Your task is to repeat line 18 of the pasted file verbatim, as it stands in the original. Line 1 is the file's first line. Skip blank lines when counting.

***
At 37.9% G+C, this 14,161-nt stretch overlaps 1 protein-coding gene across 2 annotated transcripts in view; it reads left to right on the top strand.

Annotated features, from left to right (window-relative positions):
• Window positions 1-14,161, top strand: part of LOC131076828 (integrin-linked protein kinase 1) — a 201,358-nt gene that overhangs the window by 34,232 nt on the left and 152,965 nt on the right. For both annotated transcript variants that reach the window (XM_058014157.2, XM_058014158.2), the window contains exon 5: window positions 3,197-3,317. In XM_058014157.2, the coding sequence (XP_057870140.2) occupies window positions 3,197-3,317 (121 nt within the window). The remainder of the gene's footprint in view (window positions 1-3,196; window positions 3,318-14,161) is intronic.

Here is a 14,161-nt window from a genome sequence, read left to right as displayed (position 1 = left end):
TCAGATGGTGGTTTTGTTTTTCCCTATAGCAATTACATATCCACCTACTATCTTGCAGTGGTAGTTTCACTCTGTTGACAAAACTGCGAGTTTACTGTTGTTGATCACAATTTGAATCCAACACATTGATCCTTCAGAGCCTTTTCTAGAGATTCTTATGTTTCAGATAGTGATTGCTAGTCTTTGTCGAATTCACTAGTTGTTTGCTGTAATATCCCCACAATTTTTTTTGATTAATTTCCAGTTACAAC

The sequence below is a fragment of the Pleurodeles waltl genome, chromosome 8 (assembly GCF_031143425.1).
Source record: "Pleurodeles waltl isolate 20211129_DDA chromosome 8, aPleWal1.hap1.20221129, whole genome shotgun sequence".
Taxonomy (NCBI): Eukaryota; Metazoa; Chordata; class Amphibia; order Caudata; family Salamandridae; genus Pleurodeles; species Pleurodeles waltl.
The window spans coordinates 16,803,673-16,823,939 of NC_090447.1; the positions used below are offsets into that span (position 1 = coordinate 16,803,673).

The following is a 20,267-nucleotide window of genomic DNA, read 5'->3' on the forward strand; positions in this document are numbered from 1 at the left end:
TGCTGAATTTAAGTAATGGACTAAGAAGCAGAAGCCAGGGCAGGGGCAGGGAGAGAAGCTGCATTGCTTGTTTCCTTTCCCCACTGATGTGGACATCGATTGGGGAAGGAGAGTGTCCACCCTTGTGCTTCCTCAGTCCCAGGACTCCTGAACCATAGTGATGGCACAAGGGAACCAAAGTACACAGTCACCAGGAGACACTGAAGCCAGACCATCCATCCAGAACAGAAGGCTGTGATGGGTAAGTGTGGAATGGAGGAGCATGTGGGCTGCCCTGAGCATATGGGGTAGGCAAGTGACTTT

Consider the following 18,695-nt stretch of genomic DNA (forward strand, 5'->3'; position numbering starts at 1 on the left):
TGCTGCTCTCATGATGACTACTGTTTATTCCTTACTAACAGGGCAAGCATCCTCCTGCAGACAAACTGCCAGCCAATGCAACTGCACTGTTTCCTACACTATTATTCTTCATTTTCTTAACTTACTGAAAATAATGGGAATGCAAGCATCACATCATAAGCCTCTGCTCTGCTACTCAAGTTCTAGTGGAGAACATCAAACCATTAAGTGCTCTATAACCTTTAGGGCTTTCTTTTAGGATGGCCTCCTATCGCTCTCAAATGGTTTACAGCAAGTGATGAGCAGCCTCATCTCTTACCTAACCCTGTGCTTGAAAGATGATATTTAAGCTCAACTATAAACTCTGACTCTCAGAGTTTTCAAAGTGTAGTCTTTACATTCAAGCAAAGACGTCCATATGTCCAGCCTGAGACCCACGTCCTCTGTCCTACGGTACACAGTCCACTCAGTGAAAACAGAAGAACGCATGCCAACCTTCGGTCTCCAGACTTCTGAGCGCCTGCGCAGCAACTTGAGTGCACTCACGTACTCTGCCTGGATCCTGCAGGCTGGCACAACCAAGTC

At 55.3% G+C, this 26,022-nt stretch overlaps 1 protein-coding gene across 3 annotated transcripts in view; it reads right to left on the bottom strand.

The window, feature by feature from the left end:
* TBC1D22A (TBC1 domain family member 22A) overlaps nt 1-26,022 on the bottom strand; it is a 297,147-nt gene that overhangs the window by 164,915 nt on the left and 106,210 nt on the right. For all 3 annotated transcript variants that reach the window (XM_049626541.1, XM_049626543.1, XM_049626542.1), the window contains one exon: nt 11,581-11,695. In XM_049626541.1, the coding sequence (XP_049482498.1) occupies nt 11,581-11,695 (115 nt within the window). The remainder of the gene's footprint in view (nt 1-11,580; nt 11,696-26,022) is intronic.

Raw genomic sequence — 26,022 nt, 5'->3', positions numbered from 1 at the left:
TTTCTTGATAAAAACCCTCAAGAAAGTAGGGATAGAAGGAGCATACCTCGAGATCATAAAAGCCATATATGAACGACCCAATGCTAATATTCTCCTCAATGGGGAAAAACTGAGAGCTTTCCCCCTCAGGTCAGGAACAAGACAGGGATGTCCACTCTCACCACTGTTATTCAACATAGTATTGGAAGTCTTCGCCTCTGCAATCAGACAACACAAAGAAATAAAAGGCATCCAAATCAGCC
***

TTTCTTGATAAAAACCCTCAAGAAAGTAGGGATAGAAGGAGCATACCTCGAGATCATAAAAGCCATATATGAACGACCCAATGCTAATATTCTCCTCAATGGGGAAAAACTGAGAGCTTTCCCCCTCAGGTCAGGAACAAGACAGGGATGTCCACTCTCACCACTGTTATTCAACATAGTATTGGAAGTCTTCGCCTCTGCAATCAGACAACACAAAGAAATAAAAGGCATCCAAATCAGCC